The first night. Bruno hops off the bike two minutes before sunset. The GPS tracker embedded in his phone whistles as the sun slides down. He parks his baby in the garage of a second-rate motel and heads in, focused on getting well rested for the next morning. The blanket is scratchy, and the room is too cold, and he misses Chiara’s familiar warmth, tucked into his arms. It ends up taking a beer to fall asleep.
Chiara carefully logs her location and then heads into an Airbnb. She’s always been the dedicated planner; she can’t imagine Bruno even knowing how to book a room online. She takes an hour-long shower, dust and rage swirling down the drain. When she’s done, she sits on her bed, hair wet, and calls her mom until she falls asleep.
The Midwest is massive, Bruno thinks to himself, passing the millionth cornfield of the day. Motorcycling seems like such a solitary activity, just a man and his bike on the open road, alone. But as much as it seems like a lonely thing to do, the communities for it are massive. He remembers the first time he met Chiara, wearing purple jeans, pushing her blonde hair into tight braids, perched atop her motorcycle. He made eye contact with her. She complimented how big his bike was, smirking. He was smitten.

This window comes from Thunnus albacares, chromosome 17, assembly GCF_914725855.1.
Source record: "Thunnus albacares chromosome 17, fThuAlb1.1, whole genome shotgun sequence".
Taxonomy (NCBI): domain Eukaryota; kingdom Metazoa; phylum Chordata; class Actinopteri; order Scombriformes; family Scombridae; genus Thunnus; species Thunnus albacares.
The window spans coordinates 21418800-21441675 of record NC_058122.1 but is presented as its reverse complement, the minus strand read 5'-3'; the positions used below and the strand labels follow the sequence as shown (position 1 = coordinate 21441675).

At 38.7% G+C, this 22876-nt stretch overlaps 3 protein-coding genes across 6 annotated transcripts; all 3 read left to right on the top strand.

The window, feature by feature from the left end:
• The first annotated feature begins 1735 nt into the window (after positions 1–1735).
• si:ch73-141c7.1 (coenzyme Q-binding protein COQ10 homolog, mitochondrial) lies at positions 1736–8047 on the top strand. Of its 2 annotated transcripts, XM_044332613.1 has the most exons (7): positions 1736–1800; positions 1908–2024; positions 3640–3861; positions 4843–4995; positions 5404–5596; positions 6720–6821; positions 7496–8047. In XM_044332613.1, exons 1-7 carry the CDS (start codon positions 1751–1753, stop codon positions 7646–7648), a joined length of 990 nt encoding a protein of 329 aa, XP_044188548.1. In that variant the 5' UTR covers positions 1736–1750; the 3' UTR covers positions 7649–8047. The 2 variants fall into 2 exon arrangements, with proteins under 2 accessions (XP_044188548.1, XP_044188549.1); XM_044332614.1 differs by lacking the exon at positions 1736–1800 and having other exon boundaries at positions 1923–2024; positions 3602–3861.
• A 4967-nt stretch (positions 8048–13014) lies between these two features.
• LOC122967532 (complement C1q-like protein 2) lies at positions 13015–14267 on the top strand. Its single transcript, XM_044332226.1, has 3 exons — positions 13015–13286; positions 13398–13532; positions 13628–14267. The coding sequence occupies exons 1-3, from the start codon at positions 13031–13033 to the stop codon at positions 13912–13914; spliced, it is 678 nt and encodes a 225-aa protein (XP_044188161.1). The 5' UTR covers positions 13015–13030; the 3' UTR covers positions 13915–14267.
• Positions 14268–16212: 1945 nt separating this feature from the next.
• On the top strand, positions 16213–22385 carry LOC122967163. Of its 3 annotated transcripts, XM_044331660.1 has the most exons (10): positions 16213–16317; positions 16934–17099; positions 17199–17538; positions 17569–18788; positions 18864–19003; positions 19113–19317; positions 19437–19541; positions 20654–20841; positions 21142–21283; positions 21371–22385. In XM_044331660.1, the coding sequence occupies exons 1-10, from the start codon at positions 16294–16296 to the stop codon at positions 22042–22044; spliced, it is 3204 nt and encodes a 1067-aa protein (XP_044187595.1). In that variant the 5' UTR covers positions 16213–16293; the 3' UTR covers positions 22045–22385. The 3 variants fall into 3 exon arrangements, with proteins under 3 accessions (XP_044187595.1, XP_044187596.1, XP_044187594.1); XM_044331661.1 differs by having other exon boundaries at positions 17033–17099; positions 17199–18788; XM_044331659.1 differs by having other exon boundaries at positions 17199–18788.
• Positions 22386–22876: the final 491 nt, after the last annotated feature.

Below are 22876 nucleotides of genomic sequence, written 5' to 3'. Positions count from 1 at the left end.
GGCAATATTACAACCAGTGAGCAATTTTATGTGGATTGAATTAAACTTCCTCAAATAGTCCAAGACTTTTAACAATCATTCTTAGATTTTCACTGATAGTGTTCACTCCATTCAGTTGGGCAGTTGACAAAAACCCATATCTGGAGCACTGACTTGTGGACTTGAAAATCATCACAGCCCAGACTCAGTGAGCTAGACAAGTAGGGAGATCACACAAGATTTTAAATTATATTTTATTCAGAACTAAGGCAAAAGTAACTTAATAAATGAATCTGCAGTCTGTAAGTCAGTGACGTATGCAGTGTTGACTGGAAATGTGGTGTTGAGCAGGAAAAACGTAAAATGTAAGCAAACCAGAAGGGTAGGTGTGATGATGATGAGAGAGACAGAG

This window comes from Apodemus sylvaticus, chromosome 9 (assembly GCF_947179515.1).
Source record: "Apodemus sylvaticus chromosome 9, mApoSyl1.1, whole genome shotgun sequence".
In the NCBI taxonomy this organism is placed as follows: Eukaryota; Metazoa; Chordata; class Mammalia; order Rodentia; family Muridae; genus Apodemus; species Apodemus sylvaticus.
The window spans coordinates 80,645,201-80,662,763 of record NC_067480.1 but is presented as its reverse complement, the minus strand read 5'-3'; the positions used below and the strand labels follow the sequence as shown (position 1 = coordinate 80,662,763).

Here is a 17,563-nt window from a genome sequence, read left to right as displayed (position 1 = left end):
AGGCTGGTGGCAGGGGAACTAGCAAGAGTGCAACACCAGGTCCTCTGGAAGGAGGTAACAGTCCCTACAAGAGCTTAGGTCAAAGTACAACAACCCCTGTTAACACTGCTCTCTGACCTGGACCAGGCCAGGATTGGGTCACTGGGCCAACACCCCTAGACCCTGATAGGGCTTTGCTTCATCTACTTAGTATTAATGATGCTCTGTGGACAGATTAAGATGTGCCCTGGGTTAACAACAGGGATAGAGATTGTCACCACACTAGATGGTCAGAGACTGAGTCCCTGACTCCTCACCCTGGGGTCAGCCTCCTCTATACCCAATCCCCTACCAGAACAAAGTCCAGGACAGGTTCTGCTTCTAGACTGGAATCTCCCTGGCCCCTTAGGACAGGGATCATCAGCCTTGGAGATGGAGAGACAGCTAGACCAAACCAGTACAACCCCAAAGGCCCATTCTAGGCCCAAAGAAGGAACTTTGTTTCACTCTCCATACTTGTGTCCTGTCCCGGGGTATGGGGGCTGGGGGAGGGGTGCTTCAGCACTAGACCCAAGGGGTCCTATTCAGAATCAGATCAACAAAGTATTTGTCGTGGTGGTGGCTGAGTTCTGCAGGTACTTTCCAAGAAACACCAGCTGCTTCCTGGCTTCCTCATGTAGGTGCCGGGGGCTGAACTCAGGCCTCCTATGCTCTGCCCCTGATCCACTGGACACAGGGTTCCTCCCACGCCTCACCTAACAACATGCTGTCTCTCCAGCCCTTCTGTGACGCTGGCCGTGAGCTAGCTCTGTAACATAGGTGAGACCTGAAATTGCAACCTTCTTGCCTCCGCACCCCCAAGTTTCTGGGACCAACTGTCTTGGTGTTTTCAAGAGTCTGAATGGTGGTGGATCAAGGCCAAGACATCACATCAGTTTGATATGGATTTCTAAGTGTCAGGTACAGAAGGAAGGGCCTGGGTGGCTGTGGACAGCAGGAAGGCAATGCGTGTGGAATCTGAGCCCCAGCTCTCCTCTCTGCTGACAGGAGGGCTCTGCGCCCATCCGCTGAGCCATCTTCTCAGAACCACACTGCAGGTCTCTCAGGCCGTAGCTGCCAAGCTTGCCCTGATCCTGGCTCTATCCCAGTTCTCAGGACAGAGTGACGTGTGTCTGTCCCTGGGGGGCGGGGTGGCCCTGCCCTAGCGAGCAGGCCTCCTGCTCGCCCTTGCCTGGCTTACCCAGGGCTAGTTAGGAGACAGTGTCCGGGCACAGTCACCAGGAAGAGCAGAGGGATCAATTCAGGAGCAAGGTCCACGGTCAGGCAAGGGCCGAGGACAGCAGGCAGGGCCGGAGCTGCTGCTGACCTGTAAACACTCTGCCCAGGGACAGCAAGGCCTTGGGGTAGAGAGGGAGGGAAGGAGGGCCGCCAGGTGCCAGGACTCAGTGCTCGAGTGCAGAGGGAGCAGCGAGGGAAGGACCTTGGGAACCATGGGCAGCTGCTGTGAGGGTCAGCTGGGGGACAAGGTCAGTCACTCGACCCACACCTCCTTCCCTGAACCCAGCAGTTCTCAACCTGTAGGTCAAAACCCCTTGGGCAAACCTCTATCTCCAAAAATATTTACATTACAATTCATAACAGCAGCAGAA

Chiara pauses her riding for lunch, Oklahoma style. She sits next to a toothless man at a diner counter and bites down on a fry, remembering her first date with Bruno, when they rode up to the top of a mountain in the Catskills at dawn, and he’d managed to fit a whole picnic into his backpack. She misses how lighthearted he was back then, how carefree. She can’t bring herself to finish the fries, so she just drops some cash on the counter and heads outside, noticing how much stronger the wind is.
In Texas, Bruno’s father calls him while he’s on the road. He declines the call, but the sudden distraction means he misses his exit. Cursing underneath his helmet, he maneuvers himself back, but he’s wasted a precious half-hour. Ironic, isn’t it, how the man who missed his birth just made him miss his exit. When he stops for a bathroom break, he sees the text from his dad, be safe. It would be sweet if it wasn’t so obvious that his father is just desperate for a relationship now that he’s old and arthritis-stricken.